I wasn’t sure that this trip was entirely feasible, I mean 48 hours in a place as beautiful and magical as Venice, how was it going to feel anything other than having your candy floss snatched at the fair just as you go to take your first bite? But it’s January, and we have plugged all our money into the house for so long that we’ve forgotten to take a holiday for a few years, so we decided to beat the January blues and impetuously booked a short city break to Venice. We packed the Wallpaper guide and not much else, letting our noses guide us down the winding roads. I had some vague plans, things I’d seen on the recent Nigella series, narrow passageways so beautifully evoked in classic novels and ghost stories, even the Brideshead trip to the Lido, but nothing prepared me for just how utterly seductive this city is. I should say that we married in Italy and have been on many holidays here but somehow never quite got to Venice, I’m so glad we finally did.In fact it turns out 48 hours is perfectly feasible, don’t get me wrong I could have stayed for months, but when you go out of season you have the city virtually to yourselves and I suspect you get a better feel of the place and it’s inhabitants now than you would over a week in the summer.
There is currently quite a cool exhibition running til 7 December at London’s Guildhall which celebrates the impact of Victoriana, curating the work of modern artists from Grayson Perry to the The Chapman Brothers and incorporating design houses like Timorous Beasties and trends such as steam-punk. On show are ceramics, taxidermy, print design, photography, graphic design and the most spectacular moths zoetrope by Mat Collishaw (find the video I took of which at the end of this post).Read More
Whitby is a beautiful coastal village on Yorkshires East Coast filled with junk shops, gothic splendour and a trade in oddities. From the ruins of Whitby Abbey which inspired Bram Stoker’s Dracula to cafes named after Lewis Carroll’s wonderland poem The Walrus & Carpenter to the waterfront bar named after Somerset Maugham’s Moon & Sixpence, Whitby has a decidedly literary & nostalgic feel. It hosts an annual Gothic weekend, boasts a boutique guesthouse with literary themed rooms and contains a plethora of vintage junk shops. This is the town responsible for us arriving in Yorkshire with one overnight bag and going back on a packed Edinburgh festival train with three. Here is my final photo diary, decidedly less pastel-y, of what the mice saw on their field-trip, starting with what we bought:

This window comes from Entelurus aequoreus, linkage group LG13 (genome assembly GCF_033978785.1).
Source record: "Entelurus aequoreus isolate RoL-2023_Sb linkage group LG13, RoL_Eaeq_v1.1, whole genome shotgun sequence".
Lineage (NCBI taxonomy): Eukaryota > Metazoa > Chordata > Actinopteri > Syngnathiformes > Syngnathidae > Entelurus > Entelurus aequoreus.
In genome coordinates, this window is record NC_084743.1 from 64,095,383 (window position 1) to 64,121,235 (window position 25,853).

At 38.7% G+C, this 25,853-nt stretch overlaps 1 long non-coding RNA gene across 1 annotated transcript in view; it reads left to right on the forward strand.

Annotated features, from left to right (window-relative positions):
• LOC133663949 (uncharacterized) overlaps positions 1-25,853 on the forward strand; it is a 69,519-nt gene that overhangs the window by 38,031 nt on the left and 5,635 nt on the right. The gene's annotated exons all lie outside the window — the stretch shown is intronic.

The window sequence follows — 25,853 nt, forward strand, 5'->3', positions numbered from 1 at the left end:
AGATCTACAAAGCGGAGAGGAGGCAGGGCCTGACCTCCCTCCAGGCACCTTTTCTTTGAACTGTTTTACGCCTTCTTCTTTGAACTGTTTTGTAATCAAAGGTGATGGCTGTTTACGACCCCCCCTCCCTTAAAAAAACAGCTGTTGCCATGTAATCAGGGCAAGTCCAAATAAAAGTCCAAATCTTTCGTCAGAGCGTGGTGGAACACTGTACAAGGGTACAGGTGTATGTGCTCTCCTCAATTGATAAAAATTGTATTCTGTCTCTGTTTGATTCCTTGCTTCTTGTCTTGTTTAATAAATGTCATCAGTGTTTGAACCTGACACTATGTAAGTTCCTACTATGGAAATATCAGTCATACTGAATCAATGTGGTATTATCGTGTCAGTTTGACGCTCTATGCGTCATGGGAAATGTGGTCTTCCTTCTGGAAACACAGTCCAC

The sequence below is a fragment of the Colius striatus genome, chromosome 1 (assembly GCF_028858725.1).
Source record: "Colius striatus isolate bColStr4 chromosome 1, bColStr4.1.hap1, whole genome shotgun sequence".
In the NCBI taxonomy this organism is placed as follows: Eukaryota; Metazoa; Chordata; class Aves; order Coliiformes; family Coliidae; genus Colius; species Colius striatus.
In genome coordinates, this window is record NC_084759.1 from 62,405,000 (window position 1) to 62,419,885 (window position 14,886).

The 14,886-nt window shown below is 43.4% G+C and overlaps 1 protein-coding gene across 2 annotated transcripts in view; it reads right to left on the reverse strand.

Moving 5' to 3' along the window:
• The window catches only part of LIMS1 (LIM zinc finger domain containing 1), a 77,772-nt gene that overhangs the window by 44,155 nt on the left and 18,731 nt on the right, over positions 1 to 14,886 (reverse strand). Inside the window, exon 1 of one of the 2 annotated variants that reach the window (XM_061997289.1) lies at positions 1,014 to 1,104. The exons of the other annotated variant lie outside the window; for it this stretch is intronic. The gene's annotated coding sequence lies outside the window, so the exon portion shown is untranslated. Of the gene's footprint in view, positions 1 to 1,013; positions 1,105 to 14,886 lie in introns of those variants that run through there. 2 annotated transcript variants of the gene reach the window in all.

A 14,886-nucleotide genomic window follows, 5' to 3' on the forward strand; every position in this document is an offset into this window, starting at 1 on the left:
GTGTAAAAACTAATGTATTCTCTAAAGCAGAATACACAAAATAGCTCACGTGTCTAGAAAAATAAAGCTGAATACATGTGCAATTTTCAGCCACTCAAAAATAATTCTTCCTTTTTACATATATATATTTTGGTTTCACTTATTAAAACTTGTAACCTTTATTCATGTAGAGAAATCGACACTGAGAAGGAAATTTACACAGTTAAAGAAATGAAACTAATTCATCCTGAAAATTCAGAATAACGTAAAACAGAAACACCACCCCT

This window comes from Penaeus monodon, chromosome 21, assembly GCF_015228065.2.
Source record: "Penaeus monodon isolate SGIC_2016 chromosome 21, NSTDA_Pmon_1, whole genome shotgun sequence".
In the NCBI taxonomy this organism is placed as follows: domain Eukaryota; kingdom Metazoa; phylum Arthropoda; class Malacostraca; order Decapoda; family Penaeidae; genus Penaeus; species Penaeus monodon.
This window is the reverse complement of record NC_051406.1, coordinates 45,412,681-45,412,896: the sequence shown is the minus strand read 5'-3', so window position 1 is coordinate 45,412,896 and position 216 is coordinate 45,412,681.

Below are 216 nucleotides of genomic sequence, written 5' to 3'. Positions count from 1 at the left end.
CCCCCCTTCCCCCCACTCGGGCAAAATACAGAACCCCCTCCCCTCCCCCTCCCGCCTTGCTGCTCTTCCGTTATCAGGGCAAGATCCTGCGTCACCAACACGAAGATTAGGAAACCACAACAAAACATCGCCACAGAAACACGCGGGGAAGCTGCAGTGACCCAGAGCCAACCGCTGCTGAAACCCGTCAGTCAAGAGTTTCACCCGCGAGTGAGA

In my penultimate instalment of seaside visits I give you Margate, a town which up until a few years ago may have been best summed up by the Morrissey lyric ‘The coastal town that they forgot to close down’. It has been in decline for decades, overlooked next to its experienced swisher sisters in Whitstable & Broadstairs, it has arcades, a dilapidated pleasure beach and not much else to recommend it to the passing train passenger. But with the opening of the Turner gallery in 2010 and a trickling influx of ex-Hackney-hipsters the town is beginning to show signs of a renaissance. There are shoots of gentrification in the form of retro tea rooms, boutiques and over-priced jumble sales. However there is still something very wistful and maudlin about Margate.
Bexhill is a lovely seaside town. It has all the usual Georgian & Victorian decay common to Sussex seaside towns complete with net-curtain-twitching-B&B’s, uniform beach huts and murky brown healing waters, but it also has something unexpected – Modernism. Bexhill is home to the De La Warr Pavilion which is the second ever modernist structure built in the UK. And just like famous childhood resident Eddie Izzard the pavilion is surprising, beautiful and unexpected, I give you my second photo diary of English Seaside towns:Read More